How did the coronavirus pandemic change your job and your work at Brunel?
It had a significant impact. When I started at the end of 2019, I was still able to conduct the first few interviews in person. Then came working from home, and in-person interviews were no longer possible. In one way, that made it easier to arrange meetings. But you do lose an element of personal interaction as a result. On the whole, though, I would say that the benefits of digital interviews outweigh the drawbacks, so I am sure that things will stay this way.
What do you do in your own time after work? What are your hobbies?
It is a very demanding job, so we all need some form of recreation as well. I like exercise, I go to a fitness studio to work off any surplus energy. In the early days, I found it hard to switch off. I had to learn to strike a healthy balance between the things that required my immediate attention and those that could maybe wait until the next day.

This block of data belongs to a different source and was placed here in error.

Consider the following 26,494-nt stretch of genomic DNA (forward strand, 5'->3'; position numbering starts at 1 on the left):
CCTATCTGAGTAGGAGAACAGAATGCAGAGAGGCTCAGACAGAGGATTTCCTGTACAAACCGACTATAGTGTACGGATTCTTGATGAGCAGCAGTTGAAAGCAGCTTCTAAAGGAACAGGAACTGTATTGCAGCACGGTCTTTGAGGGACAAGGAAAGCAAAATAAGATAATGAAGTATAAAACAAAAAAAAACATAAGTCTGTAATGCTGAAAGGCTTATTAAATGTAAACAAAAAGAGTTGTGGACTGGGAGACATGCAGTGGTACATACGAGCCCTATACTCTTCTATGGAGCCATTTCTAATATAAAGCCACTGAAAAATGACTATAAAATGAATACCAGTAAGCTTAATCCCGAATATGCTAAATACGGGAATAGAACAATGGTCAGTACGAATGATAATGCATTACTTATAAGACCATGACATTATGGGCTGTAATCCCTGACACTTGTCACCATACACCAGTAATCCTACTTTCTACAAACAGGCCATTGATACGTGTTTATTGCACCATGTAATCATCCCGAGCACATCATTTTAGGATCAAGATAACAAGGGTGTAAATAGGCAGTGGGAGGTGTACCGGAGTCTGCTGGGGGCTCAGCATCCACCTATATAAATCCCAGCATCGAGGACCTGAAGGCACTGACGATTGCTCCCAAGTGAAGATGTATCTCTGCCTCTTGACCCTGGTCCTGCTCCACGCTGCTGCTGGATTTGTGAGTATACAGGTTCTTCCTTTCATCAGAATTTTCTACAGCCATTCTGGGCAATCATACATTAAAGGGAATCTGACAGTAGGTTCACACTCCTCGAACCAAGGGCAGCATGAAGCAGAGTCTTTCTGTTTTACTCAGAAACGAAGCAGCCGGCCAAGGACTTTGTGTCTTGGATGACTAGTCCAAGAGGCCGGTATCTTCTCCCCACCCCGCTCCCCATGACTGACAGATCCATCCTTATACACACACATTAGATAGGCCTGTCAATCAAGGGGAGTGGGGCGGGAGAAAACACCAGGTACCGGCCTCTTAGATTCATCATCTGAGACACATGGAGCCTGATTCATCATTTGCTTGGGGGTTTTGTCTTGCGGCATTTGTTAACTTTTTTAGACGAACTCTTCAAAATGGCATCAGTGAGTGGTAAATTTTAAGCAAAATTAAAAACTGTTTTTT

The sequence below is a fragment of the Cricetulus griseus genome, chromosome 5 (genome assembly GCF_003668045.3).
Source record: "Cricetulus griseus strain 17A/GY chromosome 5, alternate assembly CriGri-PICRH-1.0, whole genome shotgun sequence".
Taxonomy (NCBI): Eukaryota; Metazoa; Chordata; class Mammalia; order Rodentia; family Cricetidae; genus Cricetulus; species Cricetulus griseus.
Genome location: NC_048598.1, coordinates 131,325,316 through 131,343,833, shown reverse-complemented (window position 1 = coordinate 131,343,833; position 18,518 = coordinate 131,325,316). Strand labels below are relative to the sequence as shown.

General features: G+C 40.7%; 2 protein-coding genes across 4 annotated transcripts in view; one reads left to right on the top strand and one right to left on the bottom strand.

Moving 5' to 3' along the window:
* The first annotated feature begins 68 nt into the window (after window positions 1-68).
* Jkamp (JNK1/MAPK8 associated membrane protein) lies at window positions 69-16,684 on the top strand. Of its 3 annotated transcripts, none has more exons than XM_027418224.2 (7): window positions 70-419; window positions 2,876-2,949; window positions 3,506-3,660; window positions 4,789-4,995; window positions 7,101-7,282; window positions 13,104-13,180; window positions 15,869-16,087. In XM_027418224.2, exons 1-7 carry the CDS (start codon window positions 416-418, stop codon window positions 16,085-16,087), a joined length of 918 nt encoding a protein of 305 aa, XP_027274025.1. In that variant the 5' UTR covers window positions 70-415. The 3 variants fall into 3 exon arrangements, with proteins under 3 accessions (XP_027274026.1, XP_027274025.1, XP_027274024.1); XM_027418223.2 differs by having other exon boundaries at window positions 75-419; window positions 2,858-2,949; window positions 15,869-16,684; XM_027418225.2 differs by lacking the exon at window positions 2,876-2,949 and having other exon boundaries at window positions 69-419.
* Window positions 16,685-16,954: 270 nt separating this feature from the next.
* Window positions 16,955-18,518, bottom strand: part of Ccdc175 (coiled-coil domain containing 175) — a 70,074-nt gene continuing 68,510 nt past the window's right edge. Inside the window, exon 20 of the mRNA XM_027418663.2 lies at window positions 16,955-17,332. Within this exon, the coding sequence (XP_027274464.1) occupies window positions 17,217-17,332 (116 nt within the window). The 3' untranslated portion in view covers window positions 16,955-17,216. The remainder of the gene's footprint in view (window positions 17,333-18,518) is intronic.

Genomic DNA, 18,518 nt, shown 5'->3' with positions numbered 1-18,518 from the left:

In the context of your job as Recruiting Manager, what do you regard as success?
I always want to surpass what you might call normal expectations. If it is standard practice to become a Senior Manager in three years, for example, I want to get there faster. For me, success is also about having financial freedom. Doing my job well lets me finance the things that are important to me. And success also means satisfying the people around me. I want them to know that we have exciting prospects for them – and that I will do everything to make sure they too enjoy each and every project.
What would you say was your biggest professional success at Brunel to date?
Becoming an Executive Manager so quickly. Five years is the norm, and I reached this position in two and a half years. I would never have thought that when I started out. I am now the person to contact on recruiting issues in our area and beyond. I am glad that my superiors have given me so much backing, because I could never have done all this without having such structures in place. They support and encourage and push me, which is another reason why everything worked out the way it has done.